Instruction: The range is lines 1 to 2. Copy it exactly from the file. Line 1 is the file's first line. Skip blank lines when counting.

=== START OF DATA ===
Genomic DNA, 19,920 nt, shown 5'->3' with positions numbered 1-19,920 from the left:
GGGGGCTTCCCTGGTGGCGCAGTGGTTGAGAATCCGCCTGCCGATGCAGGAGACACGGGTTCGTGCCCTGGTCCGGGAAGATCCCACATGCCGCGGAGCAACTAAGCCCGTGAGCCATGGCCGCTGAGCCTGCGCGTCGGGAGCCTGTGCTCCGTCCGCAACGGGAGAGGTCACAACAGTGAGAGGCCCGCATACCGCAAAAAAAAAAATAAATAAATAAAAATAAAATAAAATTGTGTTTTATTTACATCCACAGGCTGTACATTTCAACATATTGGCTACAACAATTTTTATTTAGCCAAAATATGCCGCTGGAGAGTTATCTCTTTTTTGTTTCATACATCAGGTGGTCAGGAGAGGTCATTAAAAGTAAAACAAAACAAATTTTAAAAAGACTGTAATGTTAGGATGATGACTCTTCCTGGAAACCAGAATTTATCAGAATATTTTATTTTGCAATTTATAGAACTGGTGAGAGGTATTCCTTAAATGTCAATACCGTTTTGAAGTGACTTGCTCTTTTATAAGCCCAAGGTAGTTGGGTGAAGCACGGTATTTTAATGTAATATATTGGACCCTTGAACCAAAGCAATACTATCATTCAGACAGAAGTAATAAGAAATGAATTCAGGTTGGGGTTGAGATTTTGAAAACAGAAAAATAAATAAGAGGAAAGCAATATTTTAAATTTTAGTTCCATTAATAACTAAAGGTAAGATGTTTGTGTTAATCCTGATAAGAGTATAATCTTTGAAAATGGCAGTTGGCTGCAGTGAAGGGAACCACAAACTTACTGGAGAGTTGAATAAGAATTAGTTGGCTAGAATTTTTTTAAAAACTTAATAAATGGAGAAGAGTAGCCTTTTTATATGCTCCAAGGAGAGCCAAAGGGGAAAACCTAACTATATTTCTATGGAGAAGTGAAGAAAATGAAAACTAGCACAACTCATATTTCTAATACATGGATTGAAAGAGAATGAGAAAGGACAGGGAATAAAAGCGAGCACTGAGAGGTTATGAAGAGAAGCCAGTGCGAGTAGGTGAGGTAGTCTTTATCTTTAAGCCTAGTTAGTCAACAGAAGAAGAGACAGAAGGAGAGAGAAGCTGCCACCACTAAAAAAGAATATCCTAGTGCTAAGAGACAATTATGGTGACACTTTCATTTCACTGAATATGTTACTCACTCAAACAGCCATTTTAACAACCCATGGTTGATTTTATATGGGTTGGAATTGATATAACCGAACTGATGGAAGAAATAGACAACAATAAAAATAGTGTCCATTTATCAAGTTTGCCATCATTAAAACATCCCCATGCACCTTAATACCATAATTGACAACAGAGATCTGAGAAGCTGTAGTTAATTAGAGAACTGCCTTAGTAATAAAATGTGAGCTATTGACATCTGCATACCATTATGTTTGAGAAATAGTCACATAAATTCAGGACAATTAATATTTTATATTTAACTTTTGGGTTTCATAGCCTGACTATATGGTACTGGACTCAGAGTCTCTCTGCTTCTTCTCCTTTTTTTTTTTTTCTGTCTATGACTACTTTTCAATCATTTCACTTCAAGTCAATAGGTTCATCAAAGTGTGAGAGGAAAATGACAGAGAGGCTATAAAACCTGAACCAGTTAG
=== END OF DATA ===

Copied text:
Genomic DNA, 19,920 nt, shown 5'->3' with positions numbered 1-19,920 from the left:
GGGGGCTTCCCTGGTGGCGCAGTGGTTGAGAATCCGCCTGCCGATGCAGGAGACACGGGTTCGTGCCCTGGTCCGGGAAGATCCCACATGCCGCGGAGCAACTAAGCCCGTGAGCCATGGCCGCTGAGCCTGCGCGTCGGGAGCCTGTGCTCCGTCCGCAACGGGAGAGGTCACAACAGTGAGAGGCCCGCATACCGCAAAAAAAAAAATAAATAAATAAAAATAAAATAAAATTGTGTTTTATTTACATCCACAGGCTGTACATTTCAACATATTGGCTACAACAATTTTTATTTAGCCAAAATATGCCGCTGGAGAGTTATCTCTTTTTTGTTTCATACATCAGGTGGTCAGGAGAGGTCATTAAAAGTAAAACAAAACAAATTTTAAAAAGACTGTAATGTTAGGATGATGACTCTTCCTGGAAACCAGAATTTATCAGAATATTTTATTTTGCAATTTATAGAACTGGTGAGAGGTATTCCTTAAATGTCAATACCGTTTTGAAGTGACTTGCTCTTTTATAAGCCCAAGGTAGTTGGGTGAAGCACGGTATTTTAATGTAATATATTGGACCCTTGAACCAAAGCAATACTATCATTCAGACAGAAGTAATAAGAAATGAATTCAGGTTGGGGTTGAGATTTTGAAAACAGAAAAATAAATAAGAGGAAAGCAATATTTTAAATTTTAGTTCCATTAATAACTAAAGGTAAGATGTTTGTGTTAATCCTGATAAGAGTATAATCTTTGAAAATGGCAGTTGGCTGCAGTGAAGGGAACCACAAACTTACTGGAGAGTTGAATAAGAATTAGTTGGCTAGAATTTTTTTAAAAACTTAATAAATGGAGAAGAGTAGCCTTTTTATATGCTCCAAGGAGAGCCAAAGGGGAAAACCTAACTATATTTCTATGGAGAAGTGAAGAAAATGAAAACTAGCACAACTCATATTTCTAATACATGGATTGAAAGAGAATGAGAAAGGACAGGGAATAAAAGCGAGCACTGAGAGGTTATGAAGAGAAGCCAGTGCGAGTAGGTGAGGTAGTCTTTATCTTTAAGCCTAGTTAGTCAACAGAAGAAGAGACAGAAGGAGAGAGAAGCTGCCACCACTAAAAAAGAATATCCTAGTGCTAAGAGACAATTATGGTGACACTTTCATTTCACTGAATATGTTACTCACTCAAACAGCCATTTTAACAACCCATGGTTGATTTTATATGGGTTGGAATTGATATAACCGAACTGATGGAAGAAATAGACAACAATAAAAATAGTGTCCATTTATCAAGTTTGCCATCATTAAAACATCCCCATGCACCTTAATACCATAATTGACAACAGAGATCTGAGAAGCTGTAGTTAATTAGAGAACTGCCTTAGTAATAAAATGTGAGCTATTGACATCTGCATACCATTATGTTTGAGAAATAGTCACATAAATTCAGGACAATTAATATTTTATATTTAACTTTTGGGTTTCATAGCCTGACTATATGGTACTGGACTCAGAGTCTCTCTGCTTCTTCTCCTTTTTTTTTTTTTCTGTCTATGACTACTTTTCAATCATTTCACTTCAAGTCAATAGGTTCATCAAAGTGTGAGAGGAAAATGACAGAGAGGCTATAAAACCTGAACCAGTTAG